WASHINGTON –The House and Senate are considering legislation to ease Medicaid enrollment documentation requirements put into place in July 2006. The requirements are intended to keep illegal immigrants from receiving coverage under the cash-strapped program, but researchers have found that some eligible U.S. citizens have also had a difficult time meeting the requirements.
Hoping to influence Congress on the issue, RCHN, a national foundation that supports community health centers, and the George Washington University School of Public Health and Health Services are repeating a May 2007 survey of health centers. The original survey found that delayed enrollment for potentially eligible Medicaid beneficiaries is disrupting coverage and affecting compensation at the CHC level.
The health centers, which are federally-funded and intended to provide comprehensive care to medically underserved areas, have reported financial consequences as they serve patients awaiting Medicaid eligibility decisions.
“Health centers are not getting revenues that they otherwise would be getting under Medicaid,” said Feygele Jacobs, chief operating officer of the RCHN Community Health Foundation.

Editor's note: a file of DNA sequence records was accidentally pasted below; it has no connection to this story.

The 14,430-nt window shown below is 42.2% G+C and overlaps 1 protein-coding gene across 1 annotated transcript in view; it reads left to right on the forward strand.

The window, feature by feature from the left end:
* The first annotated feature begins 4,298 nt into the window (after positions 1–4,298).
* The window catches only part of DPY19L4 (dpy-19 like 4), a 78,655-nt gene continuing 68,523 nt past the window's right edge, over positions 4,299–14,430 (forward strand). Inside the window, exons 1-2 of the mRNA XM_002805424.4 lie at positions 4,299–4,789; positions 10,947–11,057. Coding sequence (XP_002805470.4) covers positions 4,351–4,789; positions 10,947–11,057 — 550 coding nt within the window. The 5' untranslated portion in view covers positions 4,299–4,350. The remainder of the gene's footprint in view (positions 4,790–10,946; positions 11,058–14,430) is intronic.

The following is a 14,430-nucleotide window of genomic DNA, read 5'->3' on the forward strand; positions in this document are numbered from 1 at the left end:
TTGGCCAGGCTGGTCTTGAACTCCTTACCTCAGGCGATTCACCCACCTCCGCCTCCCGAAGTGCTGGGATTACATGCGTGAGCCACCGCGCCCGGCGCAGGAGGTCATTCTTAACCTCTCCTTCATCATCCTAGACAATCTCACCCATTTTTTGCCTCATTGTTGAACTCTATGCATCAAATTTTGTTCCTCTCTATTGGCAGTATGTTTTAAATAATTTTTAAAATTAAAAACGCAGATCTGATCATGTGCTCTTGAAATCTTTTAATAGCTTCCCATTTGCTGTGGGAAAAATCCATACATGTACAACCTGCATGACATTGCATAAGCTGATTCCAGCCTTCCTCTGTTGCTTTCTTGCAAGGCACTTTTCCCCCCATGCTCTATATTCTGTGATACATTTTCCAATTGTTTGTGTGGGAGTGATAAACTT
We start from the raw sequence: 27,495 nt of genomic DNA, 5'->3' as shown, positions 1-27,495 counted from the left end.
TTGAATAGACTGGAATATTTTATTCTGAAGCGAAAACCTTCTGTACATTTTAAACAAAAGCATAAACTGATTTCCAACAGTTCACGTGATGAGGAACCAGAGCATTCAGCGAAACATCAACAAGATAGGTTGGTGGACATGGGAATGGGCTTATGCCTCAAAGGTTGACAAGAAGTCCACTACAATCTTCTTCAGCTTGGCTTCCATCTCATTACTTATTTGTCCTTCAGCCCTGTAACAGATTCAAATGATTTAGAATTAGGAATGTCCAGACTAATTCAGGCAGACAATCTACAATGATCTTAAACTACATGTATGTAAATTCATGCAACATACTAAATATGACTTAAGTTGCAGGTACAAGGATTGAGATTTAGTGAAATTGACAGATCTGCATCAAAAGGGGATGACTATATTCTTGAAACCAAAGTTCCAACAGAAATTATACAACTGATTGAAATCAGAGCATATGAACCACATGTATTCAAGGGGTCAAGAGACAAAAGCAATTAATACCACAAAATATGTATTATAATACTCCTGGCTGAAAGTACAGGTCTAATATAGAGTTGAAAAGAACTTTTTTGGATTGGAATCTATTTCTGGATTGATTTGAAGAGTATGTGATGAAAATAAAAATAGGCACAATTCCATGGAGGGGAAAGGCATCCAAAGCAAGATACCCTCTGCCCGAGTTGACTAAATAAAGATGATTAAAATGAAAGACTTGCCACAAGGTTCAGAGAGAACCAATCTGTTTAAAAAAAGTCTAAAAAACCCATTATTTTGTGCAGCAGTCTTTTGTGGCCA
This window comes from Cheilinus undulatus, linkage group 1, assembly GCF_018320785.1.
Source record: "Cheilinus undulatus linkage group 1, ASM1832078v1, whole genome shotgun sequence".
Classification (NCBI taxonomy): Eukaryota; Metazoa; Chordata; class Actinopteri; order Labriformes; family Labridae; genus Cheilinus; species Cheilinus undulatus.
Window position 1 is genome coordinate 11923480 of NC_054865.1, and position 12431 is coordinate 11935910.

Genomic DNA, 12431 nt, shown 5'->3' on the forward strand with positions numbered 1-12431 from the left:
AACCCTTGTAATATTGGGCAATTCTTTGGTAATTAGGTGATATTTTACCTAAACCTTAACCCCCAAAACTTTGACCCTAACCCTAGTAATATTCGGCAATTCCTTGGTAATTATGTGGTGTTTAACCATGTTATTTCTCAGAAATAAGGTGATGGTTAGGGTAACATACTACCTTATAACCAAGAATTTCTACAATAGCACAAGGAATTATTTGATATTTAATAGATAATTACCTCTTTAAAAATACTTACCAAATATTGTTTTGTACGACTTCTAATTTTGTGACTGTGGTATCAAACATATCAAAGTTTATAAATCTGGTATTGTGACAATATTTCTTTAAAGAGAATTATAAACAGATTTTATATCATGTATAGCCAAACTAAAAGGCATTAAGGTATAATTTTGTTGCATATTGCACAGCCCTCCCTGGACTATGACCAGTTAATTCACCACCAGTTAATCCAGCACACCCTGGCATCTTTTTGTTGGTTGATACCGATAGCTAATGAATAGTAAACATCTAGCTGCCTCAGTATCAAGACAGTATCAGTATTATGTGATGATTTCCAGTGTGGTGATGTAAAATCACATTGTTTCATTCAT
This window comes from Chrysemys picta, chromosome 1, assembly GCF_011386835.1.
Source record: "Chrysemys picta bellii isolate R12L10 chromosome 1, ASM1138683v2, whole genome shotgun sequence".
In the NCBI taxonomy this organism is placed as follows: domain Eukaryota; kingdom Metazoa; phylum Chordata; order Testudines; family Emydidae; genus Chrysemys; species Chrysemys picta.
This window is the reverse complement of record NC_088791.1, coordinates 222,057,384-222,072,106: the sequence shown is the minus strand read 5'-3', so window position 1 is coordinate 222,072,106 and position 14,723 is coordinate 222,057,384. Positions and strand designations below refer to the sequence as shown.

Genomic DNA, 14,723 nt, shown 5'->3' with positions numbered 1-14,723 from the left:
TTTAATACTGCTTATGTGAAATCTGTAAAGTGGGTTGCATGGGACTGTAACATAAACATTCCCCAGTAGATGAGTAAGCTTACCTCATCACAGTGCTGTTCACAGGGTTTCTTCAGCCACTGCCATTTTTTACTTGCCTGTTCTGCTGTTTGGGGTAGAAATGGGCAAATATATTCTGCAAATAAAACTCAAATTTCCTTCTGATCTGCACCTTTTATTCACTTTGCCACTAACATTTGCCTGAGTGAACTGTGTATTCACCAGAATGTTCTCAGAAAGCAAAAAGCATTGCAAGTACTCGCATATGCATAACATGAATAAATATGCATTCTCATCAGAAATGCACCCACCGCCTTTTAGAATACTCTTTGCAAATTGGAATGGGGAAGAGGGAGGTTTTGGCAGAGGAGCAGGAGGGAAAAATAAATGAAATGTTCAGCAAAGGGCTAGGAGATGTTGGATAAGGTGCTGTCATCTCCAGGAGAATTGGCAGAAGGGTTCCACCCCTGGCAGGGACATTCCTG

By their mission, CHCs will continue to see people even if they don’t have coverage, and they will see people without guarantee of payment, Jacobs noted.
“You might see health centers providing care without guaranteed compensation. If you have people who were otherwise eligible and might come in with an insurance card, but their verification is taking longer, the center might see the patient, but today they are not being reimbursed,” Jacobs said.
RCHN and GWU randomly polled 300 of the nation’s roughly 1,000 CHCs, and about half responded. “We found out that at least nine-tenths reported some negative impact on some group of their Medicaid patients,” said Peter Shin, associate research professor and research director at GWU and author of the study.
CHCs receive about 37 percent of their funding from Medicaid revenues, Shin said. He estimated that 40 percent of the centers’ care is uncompensated by any payer.
“In general, the clinics absorb that cost,” he said. “Just like everybody else, they sort of have to work with what they’ve got.”
“Because the finances are impacted, (CHCs) have to change their scope somewhat to see what they can provide,” said Shin. “Their linkages to specialists are disrupted as well.”
The Kaiser Commission on Medicaid and the Uninsured released a Jan. 9 report which found that, in light of the new documentation requirements, 74 percent of eligible uninsured children from low-income families are not currently enrolled in either the State Children’s Health Insurance Program or Medicaid.
Shin said the best solution for all involved is to go back to the pre-legislation way of managing eligibility for the affected populations. “That’s when the states were doing a great job of keeping illegal immigrants off the program,” he said.